In the quest to promote the new ‘NHS Health Check’ our PCT has invited GPs to attend a course on ‘Motivational Interviewing’ (MI), to empower us to work in the ‘collaborative, autonomy-supporting, and evocative’ manner that is apparently required by this ambitious initiative. According to the journal article circulated with this invitation, aims include not merely ‘better clinical results’ but helping patients to ‘flourish as human beings’, with ‘improved satisfaction with life, enjoyment, resilience’ and ‘possibly longevity, productivity and disease resistance’.1 Although this article boasts a rigorously ‘evidence-based’ approach, it offers no evidence for these extraordinary claims.
The author, Tim Anstiss is based at Thames Valley University, close to the Slough base of The Office where David Brent provided an inspired caricature of the sort of management psychology now being ‘rolled out’ in primary health care.
According to Anstiss, publications evaluating MI have been doubling every 3 years and it has been shown to achieve ‘superior outcomes’ in sexual health, dietary change, weight loss, voice therapy, gambling, physical activity, medication adherence, diabetes, mental health, chronic leg ulcers, criminal justice, vascular disease, stroke rehabilitation, chronic pain, self-care, domestic violence, and child health. MI is a veritable therapeutic super-glue when it comes to ‘integrating’ things: it can fuse evidence-based medicine and patient-centred care, physical and mental health care, treatment and prevention, treatment with wellness and wellbeing approaches, and much more. How does MI achieve these astonishing outcomes? Well, it harnesses the power of ‘positive psychology’ to help people ‘to reconnect with their values and experience positive emotions on their journey towards improved physical and psychological health’. This sounds like the scenes in Avatar in which humanoid characters attach their pony-tails to the manes of exotic beasts and fly through mystical landscapes. Anstiss promises ‘more frequent, intense or longer-lasting positive emotional states’, a fantasy of sexual ecstasy through talking therapy. But, back on earth, what values have people become disconnected from and what does it mean to ‘reconnect’ with them?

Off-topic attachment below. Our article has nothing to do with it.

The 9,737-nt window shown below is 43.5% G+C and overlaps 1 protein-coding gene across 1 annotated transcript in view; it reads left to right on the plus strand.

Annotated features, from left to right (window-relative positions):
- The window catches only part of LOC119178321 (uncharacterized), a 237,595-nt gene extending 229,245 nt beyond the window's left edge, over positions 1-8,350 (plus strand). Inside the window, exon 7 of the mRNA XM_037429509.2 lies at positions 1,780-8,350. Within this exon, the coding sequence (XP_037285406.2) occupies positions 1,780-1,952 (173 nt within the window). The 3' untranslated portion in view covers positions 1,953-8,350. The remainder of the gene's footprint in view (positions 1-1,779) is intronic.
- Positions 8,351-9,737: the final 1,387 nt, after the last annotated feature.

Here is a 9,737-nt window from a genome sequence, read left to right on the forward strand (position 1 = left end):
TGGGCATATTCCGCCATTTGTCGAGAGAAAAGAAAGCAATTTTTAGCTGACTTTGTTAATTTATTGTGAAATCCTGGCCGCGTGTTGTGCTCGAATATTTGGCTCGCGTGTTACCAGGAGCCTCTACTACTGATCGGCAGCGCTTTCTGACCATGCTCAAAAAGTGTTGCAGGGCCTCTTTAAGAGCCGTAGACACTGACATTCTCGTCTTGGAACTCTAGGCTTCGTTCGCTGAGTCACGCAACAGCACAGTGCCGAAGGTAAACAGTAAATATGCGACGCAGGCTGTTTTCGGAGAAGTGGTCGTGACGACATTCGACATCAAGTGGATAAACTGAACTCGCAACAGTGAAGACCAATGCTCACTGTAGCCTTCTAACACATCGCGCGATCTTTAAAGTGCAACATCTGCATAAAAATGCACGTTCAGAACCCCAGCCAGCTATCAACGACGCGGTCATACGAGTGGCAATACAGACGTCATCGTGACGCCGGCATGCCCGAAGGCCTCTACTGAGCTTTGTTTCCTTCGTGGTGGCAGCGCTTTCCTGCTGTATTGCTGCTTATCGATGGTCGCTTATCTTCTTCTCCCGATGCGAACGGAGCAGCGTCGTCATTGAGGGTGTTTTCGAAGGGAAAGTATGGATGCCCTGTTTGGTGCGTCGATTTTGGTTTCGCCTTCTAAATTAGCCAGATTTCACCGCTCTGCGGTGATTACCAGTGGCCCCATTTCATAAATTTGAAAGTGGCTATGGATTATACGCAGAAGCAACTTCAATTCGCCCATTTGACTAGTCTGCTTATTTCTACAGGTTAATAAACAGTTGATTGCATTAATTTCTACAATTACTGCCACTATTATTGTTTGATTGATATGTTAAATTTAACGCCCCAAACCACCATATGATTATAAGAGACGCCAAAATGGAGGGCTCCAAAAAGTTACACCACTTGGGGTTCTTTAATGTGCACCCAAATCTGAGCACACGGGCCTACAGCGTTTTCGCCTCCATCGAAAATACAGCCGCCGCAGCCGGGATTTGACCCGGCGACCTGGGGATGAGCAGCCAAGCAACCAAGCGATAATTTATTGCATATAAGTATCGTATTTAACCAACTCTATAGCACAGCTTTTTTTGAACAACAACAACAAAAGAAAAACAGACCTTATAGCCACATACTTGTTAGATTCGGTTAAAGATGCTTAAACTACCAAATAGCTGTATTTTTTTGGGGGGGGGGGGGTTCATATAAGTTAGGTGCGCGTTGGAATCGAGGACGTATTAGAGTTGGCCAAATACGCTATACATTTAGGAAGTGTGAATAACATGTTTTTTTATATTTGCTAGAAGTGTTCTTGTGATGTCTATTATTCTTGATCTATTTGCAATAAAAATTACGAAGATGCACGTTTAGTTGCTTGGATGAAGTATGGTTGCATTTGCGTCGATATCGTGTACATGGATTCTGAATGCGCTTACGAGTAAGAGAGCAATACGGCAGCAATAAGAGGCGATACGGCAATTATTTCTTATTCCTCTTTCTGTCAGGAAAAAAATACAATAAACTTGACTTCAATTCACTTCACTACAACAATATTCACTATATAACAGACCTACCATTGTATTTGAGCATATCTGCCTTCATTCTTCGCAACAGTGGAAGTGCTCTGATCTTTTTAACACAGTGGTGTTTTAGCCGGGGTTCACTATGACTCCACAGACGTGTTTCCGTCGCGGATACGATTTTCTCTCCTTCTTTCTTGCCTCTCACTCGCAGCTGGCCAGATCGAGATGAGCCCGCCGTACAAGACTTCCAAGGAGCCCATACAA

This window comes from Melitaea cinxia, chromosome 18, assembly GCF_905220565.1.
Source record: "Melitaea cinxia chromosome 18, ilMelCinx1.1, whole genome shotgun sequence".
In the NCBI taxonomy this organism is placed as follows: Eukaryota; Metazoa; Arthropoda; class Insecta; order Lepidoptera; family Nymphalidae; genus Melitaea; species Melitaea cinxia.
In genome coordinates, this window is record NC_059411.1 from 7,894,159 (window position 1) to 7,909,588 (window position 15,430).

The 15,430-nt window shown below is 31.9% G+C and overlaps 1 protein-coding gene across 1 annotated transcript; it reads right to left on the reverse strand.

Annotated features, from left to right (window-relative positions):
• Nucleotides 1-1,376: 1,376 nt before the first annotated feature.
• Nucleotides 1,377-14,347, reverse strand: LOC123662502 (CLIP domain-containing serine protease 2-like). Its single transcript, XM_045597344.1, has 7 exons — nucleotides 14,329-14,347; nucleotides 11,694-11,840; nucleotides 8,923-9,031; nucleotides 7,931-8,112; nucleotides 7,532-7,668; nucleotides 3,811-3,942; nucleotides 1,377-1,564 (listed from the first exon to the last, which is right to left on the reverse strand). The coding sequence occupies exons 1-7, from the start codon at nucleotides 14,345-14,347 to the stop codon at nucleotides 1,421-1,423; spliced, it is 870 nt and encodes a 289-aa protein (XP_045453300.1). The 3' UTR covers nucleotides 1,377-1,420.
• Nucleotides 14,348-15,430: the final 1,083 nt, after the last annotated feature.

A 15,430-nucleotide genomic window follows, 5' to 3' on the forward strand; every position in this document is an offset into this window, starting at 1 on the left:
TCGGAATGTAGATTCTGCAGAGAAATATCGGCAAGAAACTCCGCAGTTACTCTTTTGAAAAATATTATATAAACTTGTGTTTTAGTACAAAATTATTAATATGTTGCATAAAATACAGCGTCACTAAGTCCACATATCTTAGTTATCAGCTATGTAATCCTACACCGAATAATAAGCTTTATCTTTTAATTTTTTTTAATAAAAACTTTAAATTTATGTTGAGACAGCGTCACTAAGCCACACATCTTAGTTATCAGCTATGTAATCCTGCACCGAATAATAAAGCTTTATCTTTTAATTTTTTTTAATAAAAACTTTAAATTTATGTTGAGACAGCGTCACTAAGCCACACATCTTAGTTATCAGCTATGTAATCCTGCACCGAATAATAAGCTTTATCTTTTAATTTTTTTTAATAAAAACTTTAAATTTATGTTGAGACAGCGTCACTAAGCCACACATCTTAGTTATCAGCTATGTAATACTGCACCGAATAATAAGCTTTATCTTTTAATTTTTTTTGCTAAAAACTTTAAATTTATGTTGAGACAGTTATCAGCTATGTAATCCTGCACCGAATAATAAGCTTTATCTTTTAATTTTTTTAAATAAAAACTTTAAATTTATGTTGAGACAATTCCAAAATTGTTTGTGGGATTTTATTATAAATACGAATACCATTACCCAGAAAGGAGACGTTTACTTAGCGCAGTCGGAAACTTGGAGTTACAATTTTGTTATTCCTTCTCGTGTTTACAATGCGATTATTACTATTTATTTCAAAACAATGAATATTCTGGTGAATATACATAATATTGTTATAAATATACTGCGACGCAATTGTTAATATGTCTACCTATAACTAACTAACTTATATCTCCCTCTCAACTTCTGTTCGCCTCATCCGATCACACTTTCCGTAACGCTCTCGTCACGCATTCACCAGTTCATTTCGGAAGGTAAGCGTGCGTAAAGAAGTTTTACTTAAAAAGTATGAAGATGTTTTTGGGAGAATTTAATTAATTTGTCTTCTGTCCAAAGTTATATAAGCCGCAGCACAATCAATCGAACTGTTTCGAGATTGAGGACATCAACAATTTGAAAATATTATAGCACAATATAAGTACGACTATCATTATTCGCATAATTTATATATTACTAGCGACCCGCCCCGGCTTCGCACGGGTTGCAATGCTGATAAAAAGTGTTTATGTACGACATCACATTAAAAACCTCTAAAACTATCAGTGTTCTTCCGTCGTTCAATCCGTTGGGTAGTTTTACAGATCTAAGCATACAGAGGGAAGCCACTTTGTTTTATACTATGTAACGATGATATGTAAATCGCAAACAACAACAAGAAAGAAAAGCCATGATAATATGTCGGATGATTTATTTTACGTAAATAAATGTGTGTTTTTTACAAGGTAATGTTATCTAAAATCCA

According to Anstiss the MI practitioner ‘helps clients imagine a better future for themselves’. If this is a future in which people would not be brutalised and displaced by war and poverty, or brutalised further by immigration authorities, or simply a future in which they had a job and security for their families, I'm sure many of my patients could readily imagine it. But could the MI practitioner help to deliver these outcomes?
In Smile or Die: How Positive Thinking Fooled America And The World,2 Barbara Ehrenreich indicates how the ascendancy of speculative finance capitalism over the past decade fostered the revival of the anti-rational theories of ‘positive thinking’ that first emerged in reaction to the punitive Calvinism of 19th century America. Blended with vulgar ‘self-help’ psychology, the new ideology appeared both to justify charismatic leadership in corporate rulers and to help them in ‘managing the despair’ of the millions of workers who lost their jobs in restructuring.
It is ironic that at the very time that ‘positive psychology’ began to be imported into the UK, its influence reached a ‘manic crescendo’ in the US subprime mortgage crisis that triggered the global financial collapse of 2007. The same combination of self-delusion and wishful thinking that united creditors and debtors and dragged the world into recession is now offered as a model for chronic disease management in primary care.